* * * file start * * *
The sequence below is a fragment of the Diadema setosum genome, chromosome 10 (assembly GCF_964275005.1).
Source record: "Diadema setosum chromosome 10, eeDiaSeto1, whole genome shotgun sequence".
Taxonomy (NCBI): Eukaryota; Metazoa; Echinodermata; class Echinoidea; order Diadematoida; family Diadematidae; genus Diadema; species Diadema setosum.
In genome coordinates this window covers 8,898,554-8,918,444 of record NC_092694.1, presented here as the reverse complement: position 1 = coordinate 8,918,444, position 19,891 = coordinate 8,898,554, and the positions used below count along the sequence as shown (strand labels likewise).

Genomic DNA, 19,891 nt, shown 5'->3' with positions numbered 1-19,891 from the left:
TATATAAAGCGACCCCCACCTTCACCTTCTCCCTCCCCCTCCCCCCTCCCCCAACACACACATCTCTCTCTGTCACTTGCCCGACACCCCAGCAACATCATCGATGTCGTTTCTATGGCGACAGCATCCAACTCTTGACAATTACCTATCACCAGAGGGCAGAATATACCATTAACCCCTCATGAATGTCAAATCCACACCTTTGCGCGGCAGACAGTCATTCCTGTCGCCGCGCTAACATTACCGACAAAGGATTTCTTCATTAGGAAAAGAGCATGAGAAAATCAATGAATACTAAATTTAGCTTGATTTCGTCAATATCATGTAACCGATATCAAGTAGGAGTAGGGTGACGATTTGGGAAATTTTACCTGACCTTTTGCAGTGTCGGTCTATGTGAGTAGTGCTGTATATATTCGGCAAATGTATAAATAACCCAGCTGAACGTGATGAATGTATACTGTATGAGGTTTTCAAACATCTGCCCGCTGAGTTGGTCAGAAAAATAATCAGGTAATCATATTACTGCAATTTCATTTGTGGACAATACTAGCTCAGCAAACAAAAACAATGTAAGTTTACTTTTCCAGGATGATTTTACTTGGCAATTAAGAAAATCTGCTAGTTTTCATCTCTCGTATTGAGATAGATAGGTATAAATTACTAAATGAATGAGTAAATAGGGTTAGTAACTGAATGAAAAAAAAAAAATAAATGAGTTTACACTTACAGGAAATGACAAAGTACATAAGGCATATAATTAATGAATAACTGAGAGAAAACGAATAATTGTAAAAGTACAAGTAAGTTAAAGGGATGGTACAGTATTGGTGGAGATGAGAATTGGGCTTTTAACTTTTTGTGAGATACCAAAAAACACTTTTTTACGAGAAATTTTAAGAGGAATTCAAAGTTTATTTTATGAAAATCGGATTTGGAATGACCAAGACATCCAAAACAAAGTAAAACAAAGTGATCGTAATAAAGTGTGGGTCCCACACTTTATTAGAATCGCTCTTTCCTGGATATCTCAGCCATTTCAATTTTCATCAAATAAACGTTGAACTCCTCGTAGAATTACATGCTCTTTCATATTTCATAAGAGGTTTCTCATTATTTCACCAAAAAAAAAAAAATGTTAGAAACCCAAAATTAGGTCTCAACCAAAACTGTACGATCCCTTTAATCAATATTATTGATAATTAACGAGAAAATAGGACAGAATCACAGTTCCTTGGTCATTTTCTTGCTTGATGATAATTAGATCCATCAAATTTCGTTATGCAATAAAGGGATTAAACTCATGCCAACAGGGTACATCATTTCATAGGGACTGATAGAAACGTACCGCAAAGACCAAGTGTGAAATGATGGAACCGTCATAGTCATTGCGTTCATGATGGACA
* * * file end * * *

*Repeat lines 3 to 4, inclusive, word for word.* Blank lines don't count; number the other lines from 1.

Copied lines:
Taxonomy (NCBI): Eukaryota; Metazoa; Echinodermata; class Echinoidea; order Diadematoida; family Diadematidae; genus Diadema; species Diadema setosum.
In genome coordinates this window covers 8,898,554-8,918,444 of record NC_092694.1, presented here as the reverse complement: position 1 = coordinate 8,918,444, position 19,891 = coordinate 8,898,554, and the positions used below count along the sequence as shown (strand labels likewise).